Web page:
Does anyone want to share anything about this experience, what you might have observed in yourself or around you?

What is the biggest take-away, most meaningful learning experience, that you’ll take way with you and into your daily lives from today’s hike?


A Perspective on Eating Well

There are many perspectives on eating well and healthy diets. I try to keep it simple:

1. Have an attitude that your life and longevity is your responsibility. It is a daily experiment in which you are the boss of your lab. As in any experiential learning model in which you do something, learn from it, and do it again (better), learn to pay attention to what you eat and how it makes you feel… then adjust. In this case, it’s about being healthy, being resilient, sustaining your life. We’re all a little different. Learn. Learn about what works for you.

2. Have positive goals, but make changes one step at a time in a way that ensures success. Remember, it is a life-long experiment; it is a way of life. Start today. Then again. And again… Today is the most important day of your life. Be positively successful. If it is not enough to set these goals for the benefit of yourself, set them for the benefit of others, perhaps a loved one for whom you are responsible. Be their role model. Walk the walk!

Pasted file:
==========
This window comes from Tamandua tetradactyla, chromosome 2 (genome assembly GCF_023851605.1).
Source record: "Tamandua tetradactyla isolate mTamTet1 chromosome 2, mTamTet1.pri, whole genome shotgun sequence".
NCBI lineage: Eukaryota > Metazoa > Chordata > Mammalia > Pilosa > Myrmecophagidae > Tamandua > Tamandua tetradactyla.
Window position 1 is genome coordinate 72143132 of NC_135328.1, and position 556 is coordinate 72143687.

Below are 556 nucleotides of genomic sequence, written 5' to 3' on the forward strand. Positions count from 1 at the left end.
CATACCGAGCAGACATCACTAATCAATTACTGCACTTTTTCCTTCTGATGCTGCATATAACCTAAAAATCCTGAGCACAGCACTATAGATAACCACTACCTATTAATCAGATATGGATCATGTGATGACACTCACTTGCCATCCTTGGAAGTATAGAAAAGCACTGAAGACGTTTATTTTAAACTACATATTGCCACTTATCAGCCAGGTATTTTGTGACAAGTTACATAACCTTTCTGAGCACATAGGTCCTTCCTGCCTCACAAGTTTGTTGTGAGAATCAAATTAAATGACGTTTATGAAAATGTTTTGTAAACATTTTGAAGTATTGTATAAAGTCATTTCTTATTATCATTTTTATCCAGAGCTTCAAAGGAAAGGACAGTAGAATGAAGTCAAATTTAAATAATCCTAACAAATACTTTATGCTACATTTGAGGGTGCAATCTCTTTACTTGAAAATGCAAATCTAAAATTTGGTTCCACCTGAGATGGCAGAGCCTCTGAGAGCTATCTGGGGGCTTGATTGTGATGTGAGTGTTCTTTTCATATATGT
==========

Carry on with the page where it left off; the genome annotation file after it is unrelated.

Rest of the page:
3. Have support. We all tend to want to be warriors in life and prove our own ability to do things on our own. Okay. But we will often be limited in our growth to our previous experience and knowledge. Find a coach, a mentor, a health counselor or therapist, or a motivating – yet diverse – support group. If we want to continually change to be healthy and live longer, we must: (1) be aware of possibilities (education), (2) be motivated to change (personal determination, inspired coaching), (3) be ready to actually change (personal responsibility and ongoing support), then make the changes, and (4) pay attention to change as it happens, reflect, and learn. Begin again.

It is often not enough to know what to do, we all will benefit also from learning how to do it. It is logical as teachers to assume that if we provide valuable information, a student will naturally use that information to try to improve what they do. Not enough. As students, each of us will benefit from learning the steps in how to eat better. You say, “Eat real foods and avoid processed foods.” I say, “how?” Often, the “how-to’s” expose themselves in the process of actually doing things and while trying to eat better. Thus, the on-going coaching and support is vital to helping provide these insights.